The question arises, why has sand flea disease re-emerged in such a dramatic way? The explanation for this most probably lies in the complex interactions between the parasite and the impoverished segments of various populations. After its introduction to the African continent, tungiasis had been confined to people in the rural hinterland [2]. With the construction of roads and an increasing mobility, the parasite could easily extend its spatial distribution: if an infested individual does not wear closed shoes and boards a bus or a pick-up taxi, expelled eggs will fall on the floor of the vehicle and contaminate the soil when the floor of the vehicle is cleaned out at its destination. Hence, today T. penetrans might easily travel hundreds of kilometers a day. Since the off-host life cycle can take place wherever the soil is appropriate and suitable animal hosts occur, the local propagation starts easily [28].

There is a general agreement that the occurrence of tungiasis is linked to poverty [37], [38]. Poverty is in fact such a constant characteristic of sand flea disease that the prevalence of tungiasis can be considered as a proxy for the economic development of a community. Occurrence data of tungiasis are probably a better description of what is going on in a community than economic averages and public health surveillance indices [48].

We are convinced that the presence of a dozen or more viable sand fleas in the feet of a child —a clear proxy of repeated and untreated infections—is a compelling indicator of inattention to children's needs. A survey in a secondary school in the Busoga subregion, north of Lake Victoria, Uganda, showed that less than 5% of the mothers regularly inspected the feet of their children and attempted to remove embedded fleas (Hermann Feldmeier, unpublished observation, 2013). Regular inspection of the feet and removal of penetrated sand fleas are, for now, the optimal methods to keep clinical pathology at bay.

Morbidity Control Is Feasible

Sand flea disease is a zoonosis affecting a broad spectrum of domestic and sylvatic animals; hence, control can only be achieved by a trans-disciplinary approach (Table 1). The “One Health” concept should be a suitable framework for this, since it means that improvements of human and animal health are aimed for simultaneously [49]. A small field trial in Brazil showed that a combination of 10% imidacloprid and 50% permethrin temporarily reduced the parasite load [50].

Table 1. Major goals and needs for achievements and control of tungiasis.

Up to now, no drug treatment has been found to be effective against burrowed sand fleas in humans [51], [52]. Prevention is therefore the only available means to control morbidity. Closed, solid shoes partially protect against invading sand fleas [53]. Confronted by the reality of resource-poor communities, however, protection by shoes remains theoretical. Firstly, exposure frequently takes place inside houses, where shoes usually are not worn. Secondly, shoes are considered as valuable assets and will often not be used in schools, for walks, or playing around the house. Thirdly, shoes have a tendency to perish rapidly, and sand fleas can easily reach the skin through cracks and holes (Figure 3).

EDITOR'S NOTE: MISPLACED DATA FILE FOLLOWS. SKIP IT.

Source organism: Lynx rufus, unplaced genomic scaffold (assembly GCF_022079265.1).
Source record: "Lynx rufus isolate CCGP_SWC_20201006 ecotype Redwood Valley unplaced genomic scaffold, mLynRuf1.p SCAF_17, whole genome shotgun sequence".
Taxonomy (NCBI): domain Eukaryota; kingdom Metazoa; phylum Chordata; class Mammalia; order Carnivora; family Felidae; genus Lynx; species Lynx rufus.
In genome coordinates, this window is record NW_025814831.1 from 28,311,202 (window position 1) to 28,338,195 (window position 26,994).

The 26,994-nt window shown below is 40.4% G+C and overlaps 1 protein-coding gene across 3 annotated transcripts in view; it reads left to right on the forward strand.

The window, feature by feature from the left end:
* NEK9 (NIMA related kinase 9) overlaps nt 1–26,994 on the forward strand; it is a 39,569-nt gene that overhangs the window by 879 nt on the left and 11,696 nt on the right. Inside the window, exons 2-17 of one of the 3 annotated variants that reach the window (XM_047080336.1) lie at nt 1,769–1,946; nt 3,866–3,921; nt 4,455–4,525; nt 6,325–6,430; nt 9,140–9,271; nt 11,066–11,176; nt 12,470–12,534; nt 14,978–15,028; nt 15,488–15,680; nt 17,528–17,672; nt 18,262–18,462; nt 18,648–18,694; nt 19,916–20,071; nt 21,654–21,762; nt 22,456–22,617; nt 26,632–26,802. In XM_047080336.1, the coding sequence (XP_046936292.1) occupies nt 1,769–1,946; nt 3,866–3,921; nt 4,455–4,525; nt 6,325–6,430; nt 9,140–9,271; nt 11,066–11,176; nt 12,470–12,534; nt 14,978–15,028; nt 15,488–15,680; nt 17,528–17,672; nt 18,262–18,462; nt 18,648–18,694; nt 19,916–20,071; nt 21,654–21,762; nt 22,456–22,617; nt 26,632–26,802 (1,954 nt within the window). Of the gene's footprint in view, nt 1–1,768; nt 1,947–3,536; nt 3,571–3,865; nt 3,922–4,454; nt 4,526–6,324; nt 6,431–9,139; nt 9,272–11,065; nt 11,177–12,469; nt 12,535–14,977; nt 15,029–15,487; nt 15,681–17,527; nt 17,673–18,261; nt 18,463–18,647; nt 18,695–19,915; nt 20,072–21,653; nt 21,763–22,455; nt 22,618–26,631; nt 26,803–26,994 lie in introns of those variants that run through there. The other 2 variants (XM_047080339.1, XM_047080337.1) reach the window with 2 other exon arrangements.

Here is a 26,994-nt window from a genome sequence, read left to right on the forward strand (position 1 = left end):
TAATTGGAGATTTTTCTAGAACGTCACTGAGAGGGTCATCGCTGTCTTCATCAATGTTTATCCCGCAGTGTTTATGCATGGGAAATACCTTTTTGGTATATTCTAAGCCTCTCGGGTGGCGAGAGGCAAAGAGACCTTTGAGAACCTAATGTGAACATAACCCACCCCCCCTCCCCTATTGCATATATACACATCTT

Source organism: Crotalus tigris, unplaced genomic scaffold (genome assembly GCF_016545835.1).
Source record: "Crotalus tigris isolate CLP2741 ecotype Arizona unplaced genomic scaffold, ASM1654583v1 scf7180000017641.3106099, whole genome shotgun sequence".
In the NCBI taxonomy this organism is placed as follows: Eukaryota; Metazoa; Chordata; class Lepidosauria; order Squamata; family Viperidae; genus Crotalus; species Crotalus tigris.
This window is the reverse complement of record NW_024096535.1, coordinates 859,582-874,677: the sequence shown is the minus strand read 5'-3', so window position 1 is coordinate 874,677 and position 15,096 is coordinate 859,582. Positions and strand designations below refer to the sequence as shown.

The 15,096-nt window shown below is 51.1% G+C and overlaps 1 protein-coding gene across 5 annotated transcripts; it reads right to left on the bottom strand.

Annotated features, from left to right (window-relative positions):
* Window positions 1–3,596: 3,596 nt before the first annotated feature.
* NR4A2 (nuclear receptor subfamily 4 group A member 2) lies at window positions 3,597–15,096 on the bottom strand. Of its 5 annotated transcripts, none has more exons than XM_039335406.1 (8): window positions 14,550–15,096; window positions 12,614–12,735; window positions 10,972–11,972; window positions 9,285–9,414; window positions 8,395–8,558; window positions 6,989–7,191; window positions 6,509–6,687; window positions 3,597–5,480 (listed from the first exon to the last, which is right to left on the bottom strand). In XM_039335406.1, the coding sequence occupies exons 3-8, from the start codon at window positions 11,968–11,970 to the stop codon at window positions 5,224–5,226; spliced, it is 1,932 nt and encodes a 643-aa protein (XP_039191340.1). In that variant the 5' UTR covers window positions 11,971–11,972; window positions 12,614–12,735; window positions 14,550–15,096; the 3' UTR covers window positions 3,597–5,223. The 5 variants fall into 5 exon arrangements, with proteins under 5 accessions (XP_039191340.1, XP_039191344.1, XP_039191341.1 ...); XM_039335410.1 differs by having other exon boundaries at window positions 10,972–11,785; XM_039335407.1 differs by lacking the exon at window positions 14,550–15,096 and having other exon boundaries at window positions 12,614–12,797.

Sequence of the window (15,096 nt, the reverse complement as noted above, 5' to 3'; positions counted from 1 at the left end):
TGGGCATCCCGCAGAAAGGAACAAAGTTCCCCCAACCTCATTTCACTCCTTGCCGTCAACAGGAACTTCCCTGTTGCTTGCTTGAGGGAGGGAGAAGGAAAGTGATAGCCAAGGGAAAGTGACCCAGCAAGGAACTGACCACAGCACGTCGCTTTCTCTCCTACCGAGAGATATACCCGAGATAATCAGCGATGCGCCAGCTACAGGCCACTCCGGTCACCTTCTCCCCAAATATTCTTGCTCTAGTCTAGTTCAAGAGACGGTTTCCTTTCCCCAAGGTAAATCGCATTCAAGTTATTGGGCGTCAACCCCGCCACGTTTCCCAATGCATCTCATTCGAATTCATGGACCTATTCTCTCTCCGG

Figure 3. Shoe of an adolescent from rural Kenya after 6 months of use.

A more realistic preventive approach is possible by application of a repellent based on coconut oil (Zanzarin). Studies in Brazil and Madagascar show that a twice-daily application of this repellent to the feet could reduce the attack rate by almost 100 percent [41], [53][55]. Existing tungiasis-associated morbidity was resolved within a couple of weeks and mobility was regained. From these studies one could conclude that acute—and to a lesser extent also chronic—pathology is reversible, if new penetrations are prevented.

Final Considerations

Tungiasis has an important social dimension and affects human rights. Being a zoonosis and considering its intricate links with poverty, it requires trans-disciplinary research in which e.g., public health, social sciences, health education, and animal husbandry need to interact. Obviously, tungiasis has the potential to trigger political anti-poverty strategies by simultaneously addressing public health infrastructures in both humans and animals at the community level.

Based on general characteristics used by WHO to determine which diseases are categorized among the NTDs, there are compelling reasons for the inclusion of tungiasis in this group. All countries where tungiasis is reported are low-income and lower middle-income economies where this plague afflicts the same marginalized population segments and communities affected by the already-recognized NTDs. The same inequity issues and complex social determinants as in the field of the NTDs have perpetuated the transmission of tungiasis in resource-poor communities in South America and sub-Saharan Africa. The recent evidence of effective intervention measures against tungiasis should no longer be ignored by global health organizations. WHO, through its regional offices for the Americas and Africa, should work to raise awareness among NTD stakeholders and formulate appropriate strategies to address this debilitating and mutilating parasitic skin disease that has unnecessarily plagued disadvantaged communities for centuries.



Members of The International Expert Group for Tungiasis are: Beth Ahlberg (Uppsala University, Uppsala, Sweden); Christian Detzel (Engelhard Arzneimittel, Niederdorfelden, Germany); Jürgen Krücken (Institute for Parasitology and Tropical Veterinary Medicine, Freie Universität, Berlin, Germany); Norbert Mencke (Bayer Animal Health, Monheim, Germany); Charles-Emile Ramarokoto (Institute Pasteur de Madagascar, Antananarivo, Madagascar); Marlene Thielecke (Institute of Microbiology and Hygiene, Charité University Medicine, Berlin, Germany); Georg von Samson-Himmelstjerna (Institute for Parasitology and Tropical Veterinary Medicine, Freie Universität, Berlin, Germany).